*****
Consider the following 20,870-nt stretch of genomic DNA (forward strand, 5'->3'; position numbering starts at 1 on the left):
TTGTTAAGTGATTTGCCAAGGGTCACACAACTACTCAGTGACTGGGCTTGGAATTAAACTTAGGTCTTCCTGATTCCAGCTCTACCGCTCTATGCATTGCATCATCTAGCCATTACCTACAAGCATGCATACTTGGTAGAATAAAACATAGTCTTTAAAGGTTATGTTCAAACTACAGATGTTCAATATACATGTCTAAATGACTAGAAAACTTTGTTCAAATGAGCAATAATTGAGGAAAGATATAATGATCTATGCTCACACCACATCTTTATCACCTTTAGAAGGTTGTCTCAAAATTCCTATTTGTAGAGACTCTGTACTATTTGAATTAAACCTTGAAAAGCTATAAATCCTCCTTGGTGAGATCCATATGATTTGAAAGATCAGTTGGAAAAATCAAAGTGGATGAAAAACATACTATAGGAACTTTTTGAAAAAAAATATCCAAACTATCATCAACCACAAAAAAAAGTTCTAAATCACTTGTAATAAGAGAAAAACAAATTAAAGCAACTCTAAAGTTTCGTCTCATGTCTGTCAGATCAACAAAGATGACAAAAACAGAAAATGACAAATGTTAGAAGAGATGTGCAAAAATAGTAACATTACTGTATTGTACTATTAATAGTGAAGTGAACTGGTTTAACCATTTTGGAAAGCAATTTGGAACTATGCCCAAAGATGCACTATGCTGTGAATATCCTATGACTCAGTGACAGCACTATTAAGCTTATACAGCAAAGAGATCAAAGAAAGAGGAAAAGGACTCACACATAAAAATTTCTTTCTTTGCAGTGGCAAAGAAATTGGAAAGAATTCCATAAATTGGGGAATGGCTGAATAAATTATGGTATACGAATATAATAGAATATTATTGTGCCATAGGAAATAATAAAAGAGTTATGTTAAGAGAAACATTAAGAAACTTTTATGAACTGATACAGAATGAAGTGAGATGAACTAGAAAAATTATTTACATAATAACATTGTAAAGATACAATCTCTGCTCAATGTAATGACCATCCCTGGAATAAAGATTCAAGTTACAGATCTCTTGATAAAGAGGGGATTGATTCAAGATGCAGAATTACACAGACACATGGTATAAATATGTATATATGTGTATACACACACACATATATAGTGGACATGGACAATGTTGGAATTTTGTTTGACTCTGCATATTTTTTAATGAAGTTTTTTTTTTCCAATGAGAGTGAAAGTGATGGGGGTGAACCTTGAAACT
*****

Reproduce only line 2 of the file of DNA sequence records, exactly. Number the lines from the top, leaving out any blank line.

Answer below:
TTGTTAAGTGATTTGCCAAGGGTCACACAACTACTCAGTGACTGGGCTTGGAATTAAACTTAGGTCTTCCTGATTCCAGCTCTACCGCTCTATGCATTGCATCATCTAGCCATTACCTACAAGCATGCATACTTGGTAGAATAAAACATAGTCTTTAAAGGTTATGTTCAAACTACAGATGTTCAATATACATGTCTAAATGACTAGAAAACTTTGTTCAAATGAGCAATAATTGAGGAAAGATATAATGATCTATGCTCACACCACATCTTTATCACCTTTAGAAGGTTGTCTCAAAATTCCTATTTGTAGAGACTCTGTACTATTTGAATTAAACCTTGAAAAGCTATAAATCCTCCTTGGTGAGATCCATATGATTTGAAAGATCAGTTGGAAAAATCAAAGTGGATGAAAAACATACTATAGGAACTTTTTGAAAAAAAATATCCAAACTATCATCAACCACAAAAAAAAGTTCTAAATCACTTGTAATAAGAGAAAAACAAATTAAAGCAACTCTAAAGTTTCGTCTCATGTCTGTCAGATCAACAAAGATGACAAAAACAGAAAATGACAAATGTTAGAAGAGATGTGCAAAAATAGTAACATTACTGTATTGTACTATTAATAGTGAAGTGAACTGGTTTAACCATTTTGGAAAGCAATTTGGAACTATGCCCAAAGATGCACTATGCTGTGAATATCCTATGACTCAGTGACAGCACTATTAAGCTTATACAGCAAAGAGATCAAAGAAAGAGGAAAAGGACTCACACATAAAAATTTCTTTCTTTGCAGTGGCAAAGAAATTGGAAAGAATTCCATAAATTGGGGAATGGCTGAATAAATTATGGTATACGAATATAATAGAATATTATTGTGCCATAGGAAATAATAAAAGAGTTATGTTAAGAGAAACATTAAGAAACTTTTATGAACTGATACAGAATGAAGTGAGATGAACTAGAAAAATTATTTACATAATAACATTGTAAAGATACAATCTCTGCTCAATGTAATGACCATCCCTGGAATAAAGATTCAAGTTACAGATCTCTTGATAAAGAGGGGATTGATTCAAGATGCAGAATTACACAGACACATGGTATAAATATGTATATATGTGTATACACACACACATATATAGTGGACATGGACAATGTTGGAATTTTGTTTGACTCTGCATATTTTTTAATGAAGTTTTTTTTTTCCAATGAGAGTGAAAGTGATGGGGGTGAACCTTGAAACT